One of them also studied in London, so she can speak English very well, although she appears self-conscious about it.

As you’ve probably noticed, I miss my Taekwondo school terribly. Not just the lessons and The Instructor, but my classmates as well. For most of them, I was the first foreigner they’d met (well, outside their English classes, anyway), and they were my first Korean friends. Because of the language barrier we couldn’t talk too much–just help each other out and laugh at our mistakes.

But I hold a tenderness for them that rivals the devotion I have for my own students. I miss their endless energy, their genuine enthusiasm for the sport, their glorious handsprings and their innocent sense of humor.

I have to wonder, will I ever see them again?

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One day after meeting my supervisor’s friends, and one has already sent me six text messages and an email.

I tell myself that giving him a chance might be good for me. I can’t do this lovelorn shit anymore.

So I pined and mooned and it didn’t work out. Whatever. The Instructor doesn’t speak English and I don’t know that much about him anyway.

I need to go out.

On Sunday night I meet Z, T and their coworkers at a bar in Itaewon. I spend most of the night sipping imported beers and chatting up his lady friends. To my delight, there’s a Filipina among them. I haven’t met any since I left Busan.

I knew Maria and I share the same ethnicity when she smiles. Ask anyone familiar with Pinoys and you’ll hear the same thing–we have the same smile. Wide and warm. All teeth.

She’s from Cebu and darker than I am, with bigger eyes and thinner limbs. Like the other Filipino women I’ve met, she works at a bar, as one of those women you pay to sit next to you, drink with you, smile at your stories, let your hands wander and pretend you’re actually interesting.

“I dance too, baby,” she says. “Shiny bra, little black shorts, high boots. Thank god, I don’t have to get naked.

“Before I come to Korea, I can’t dance. When my manager sent me here, I thought I was going to sing. Then the asshole tells me I have to dance. So I learn the sexy dance. Now I dance real good, but shit I hate my job.” We laugh.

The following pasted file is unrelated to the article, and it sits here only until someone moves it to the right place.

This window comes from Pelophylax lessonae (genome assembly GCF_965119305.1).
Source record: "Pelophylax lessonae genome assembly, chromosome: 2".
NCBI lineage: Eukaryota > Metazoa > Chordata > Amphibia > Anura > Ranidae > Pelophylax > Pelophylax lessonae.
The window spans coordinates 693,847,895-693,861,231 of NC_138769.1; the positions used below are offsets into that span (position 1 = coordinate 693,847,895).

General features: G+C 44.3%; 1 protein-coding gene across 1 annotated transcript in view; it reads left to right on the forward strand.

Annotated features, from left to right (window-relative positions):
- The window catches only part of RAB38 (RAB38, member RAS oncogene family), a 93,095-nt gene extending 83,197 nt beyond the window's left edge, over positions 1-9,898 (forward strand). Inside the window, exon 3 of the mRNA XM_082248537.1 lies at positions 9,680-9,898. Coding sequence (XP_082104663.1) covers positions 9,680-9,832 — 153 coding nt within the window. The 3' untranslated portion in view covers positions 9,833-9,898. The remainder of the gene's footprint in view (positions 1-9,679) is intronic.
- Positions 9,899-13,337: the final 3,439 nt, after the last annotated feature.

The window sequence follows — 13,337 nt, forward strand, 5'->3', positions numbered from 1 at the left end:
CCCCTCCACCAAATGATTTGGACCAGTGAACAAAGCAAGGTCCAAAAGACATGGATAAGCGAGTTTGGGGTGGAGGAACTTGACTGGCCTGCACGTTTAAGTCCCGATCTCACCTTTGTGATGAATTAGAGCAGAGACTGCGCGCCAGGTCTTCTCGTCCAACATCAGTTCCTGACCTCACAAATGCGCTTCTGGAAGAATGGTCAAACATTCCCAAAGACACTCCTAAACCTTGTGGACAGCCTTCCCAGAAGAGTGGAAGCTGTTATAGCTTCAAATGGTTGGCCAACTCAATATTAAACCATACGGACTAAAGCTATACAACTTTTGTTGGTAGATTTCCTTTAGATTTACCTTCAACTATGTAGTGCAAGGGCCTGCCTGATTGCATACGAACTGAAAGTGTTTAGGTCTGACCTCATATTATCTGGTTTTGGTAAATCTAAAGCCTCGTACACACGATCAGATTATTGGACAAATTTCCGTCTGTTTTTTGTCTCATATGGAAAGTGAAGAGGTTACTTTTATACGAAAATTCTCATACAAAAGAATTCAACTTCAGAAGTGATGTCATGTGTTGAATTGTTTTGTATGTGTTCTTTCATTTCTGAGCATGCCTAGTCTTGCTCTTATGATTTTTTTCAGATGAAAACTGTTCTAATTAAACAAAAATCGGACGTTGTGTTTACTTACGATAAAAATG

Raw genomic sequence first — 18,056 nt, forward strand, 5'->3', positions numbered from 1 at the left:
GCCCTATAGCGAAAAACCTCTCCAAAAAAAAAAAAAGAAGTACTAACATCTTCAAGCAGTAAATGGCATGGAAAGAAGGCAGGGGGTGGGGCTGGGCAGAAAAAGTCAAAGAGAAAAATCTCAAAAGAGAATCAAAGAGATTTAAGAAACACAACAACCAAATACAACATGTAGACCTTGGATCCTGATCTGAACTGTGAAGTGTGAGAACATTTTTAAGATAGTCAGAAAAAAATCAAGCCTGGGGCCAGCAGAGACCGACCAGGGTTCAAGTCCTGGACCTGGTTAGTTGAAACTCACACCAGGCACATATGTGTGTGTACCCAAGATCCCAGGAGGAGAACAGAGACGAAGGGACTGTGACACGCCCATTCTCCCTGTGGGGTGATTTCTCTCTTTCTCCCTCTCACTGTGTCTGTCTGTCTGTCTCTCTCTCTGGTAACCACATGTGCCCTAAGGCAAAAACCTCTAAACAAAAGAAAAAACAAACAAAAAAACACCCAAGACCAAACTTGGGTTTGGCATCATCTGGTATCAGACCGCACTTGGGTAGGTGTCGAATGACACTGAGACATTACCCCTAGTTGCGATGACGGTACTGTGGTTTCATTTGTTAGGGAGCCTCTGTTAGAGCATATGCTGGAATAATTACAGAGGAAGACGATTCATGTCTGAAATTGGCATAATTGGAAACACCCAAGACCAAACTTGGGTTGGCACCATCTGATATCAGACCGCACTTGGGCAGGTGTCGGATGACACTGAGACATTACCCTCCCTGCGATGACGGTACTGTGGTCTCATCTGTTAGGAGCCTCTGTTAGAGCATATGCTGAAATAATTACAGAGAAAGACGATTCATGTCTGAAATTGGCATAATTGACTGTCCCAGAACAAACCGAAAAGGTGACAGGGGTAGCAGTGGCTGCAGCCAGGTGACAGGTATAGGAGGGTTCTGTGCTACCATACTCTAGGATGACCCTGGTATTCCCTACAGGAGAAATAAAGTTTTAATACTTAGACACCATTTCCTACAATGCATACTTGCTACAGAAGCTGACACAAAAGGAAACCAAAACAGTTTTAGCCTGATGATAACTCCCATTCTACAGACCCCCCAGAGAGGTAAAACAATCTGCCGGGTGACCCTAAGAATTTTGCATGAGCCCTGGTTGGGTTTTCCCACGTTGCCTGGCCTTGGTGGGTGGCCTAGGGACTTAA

“And before Korea,” she adds, “I don’t drink. Really, I was a bad girl in the Philippines, but I never drink there. Then I work and my customers buy five bottles of booze, each! They want me to drink with them and I can’t say no.

“I used to get sick real bad. Now, I can’t work without five drinks.

“I’ve been in Korea for a year. Before, I work in Busan. Boring! Every day I have to work and dance and drink. Then this one girl from Manila gets raped, and my manager gets scared and sends all of us to Seoul.

“I’ve been here for how long, and this is only my second night out. And now I have a boyfriend,” she says, nodding at her Canadian companion. He greets me in Tagalog and tells me has Filipino friends back home. He’s far more pleasant than the usual foreigner who tells me he just loves the Philippines. I approve.

“But now my boyfriend’s contract is finished and he must go back to Canada.” She lowers her voice and leans into me. “Baby, I think I love him. I only had one boyfriend, in the Philippines, and he had to go to the States because his mother hated me, because I was poor.

“Now maybe I lose another boyfriend.”

“I’m sorry,” I tell her. “Maybe you’ll have a long distance relationship.”

“I don’t know. Come on baby, let’s dance.”

Her experience shows: she swings her hips, she touches the floor, she wiggles and grinds. I bob my head, shake my hands and shuffle my feet, struggling not to look too self-conscious.